Virginia lawmakers Jim Moran, Bobby Scott, Gerry Connolly, asking Dept. of Justice to probe voter fraud allegations tied to Strategic Allied Consulting

3:26 PM, Oct 23, 2012   |    comments
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WASHINGTON, D.C. (WUSA) - Virginia lawmakers are asking Attorney General Eric Holder to conduct a multi-state investigation of voter registration fraud connected to a company currently under investigation, according to a statement.

Congressman Jim Moran, Bobby Scott and Gerry Connolly sent a letter to Holder calling on the Dept. of Justice to look into allegations of voter fraud in connection with Strategic Allied Consulting and its subsidiary Pinpoint.

The letter follows voter fraud allegations in three states as well as the Oct. 18 arrest of Pinpoint employee Colin Small in Harrisonburg, Va., on 13 counts of voter fraud. 

Strategic Allied Consulting, which is being investigated by the Florida Department of Law Enforcement, faces more than 200 allegations of voter registration fraud including the registration of dead people.

Pinpoint operates in Virginia including in Rockingham, Fairfax, Prince William and Loudon counties, as well as in Virginia Beach and Chesapeake.

Virginia Attorney General Ken Cuccinelli responded to Sen. Donald McEachin's public request for the Attorney General's office to investigate the alleged dumping of voter registration forms in Harrisonburg:

Dear Senator McEachin:

Over the past few days, I have read reports in the news media regarding your request for my office to investigate the alleged dumping of voter registration forms in Harrisonburg. An investigation into this matter is absolutely warranted, and the local authorities are currently conducting one. Tampering with voter forms is a serious crime, and I believe that this allegation should be thoroughly investigated.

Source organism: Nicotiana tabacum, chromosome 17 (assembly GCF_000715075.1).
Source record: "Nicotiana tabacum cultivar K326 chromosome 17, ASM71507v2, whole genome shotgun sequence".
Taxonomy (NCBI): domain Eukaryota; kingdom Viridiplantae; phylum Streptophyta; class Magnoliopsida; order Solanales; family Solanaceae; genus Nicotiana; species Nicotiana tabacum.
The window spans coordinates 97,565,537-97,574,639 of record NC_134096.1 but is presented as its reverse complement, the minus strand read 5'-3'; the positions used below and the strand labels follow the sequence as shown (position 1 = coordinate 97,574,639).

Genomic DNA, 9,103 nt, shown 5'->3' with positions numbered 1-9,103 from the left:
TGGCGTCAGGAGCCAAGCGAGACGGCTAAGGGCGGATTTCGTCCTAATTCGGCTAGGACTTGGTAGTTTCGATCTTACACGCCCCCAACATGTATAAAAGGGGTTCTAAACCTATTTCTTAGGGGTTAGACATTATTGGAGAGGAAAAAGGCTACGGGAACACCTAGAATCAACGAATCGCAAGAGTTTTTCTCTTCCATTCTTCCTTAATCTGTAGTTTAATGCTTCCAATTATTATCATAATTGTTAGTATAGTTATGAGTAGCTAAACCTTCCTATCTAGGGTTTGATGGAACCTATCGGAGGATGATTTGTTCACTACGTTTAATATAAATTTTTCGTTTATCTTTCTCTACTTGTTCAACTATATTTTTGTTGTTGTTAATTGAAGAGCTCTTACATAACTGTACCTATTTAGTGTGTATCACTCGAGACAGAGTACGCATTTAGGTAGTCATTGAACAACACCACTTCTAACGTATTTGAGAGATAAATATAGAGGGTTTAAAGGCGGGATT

Moreover, as a state lawmaker who serves on the Senate Privileges and Elections Committee and as someone who ran for attorney general, you undoubtedly know that my office does not have the authority to investigate election matters unless explicitly requested to do so by the State Board of Elections, a local commonwealth's attorney, or a local electoral board member (see Virginia Code § 24.2-104). No such request has been made to date; and, therefore, by law, I do not have the authority to undertake the investigation you have suggested. My hands are tied in this matter.

However, regarding future election matters, I would be happy to support a legislative effort by you in the next General Assembly session to provide investigative authority to the Office of the Attorney General in relation to vote tampering and voter fraud. As you know, then -- and only then -- would my office be able to fulfill your request to investigate such matters without a formal request from the State Board of Elections.

Thus, I agree with the sentiment reflected in your statements that the Office of the Attorney General should have concurrent authority with commonwealth's attorneys to investigate and prosecute violations of our election laws, such as the destruction of voter registration forms. The current system is cumbersome and less effective than it would be if the prosecutors of the Office of the Attorney General could work across all of our local jurisdictions to punish violators.

I appreciate you focusing attention on this severe shortcoming in our election laws, and I look forward to working with you to improve the protections in Virginia law for the right to vote -- one of our most important and precious rights.


Kenneth T. Cuccinelli, II
Attorney General of Virginia



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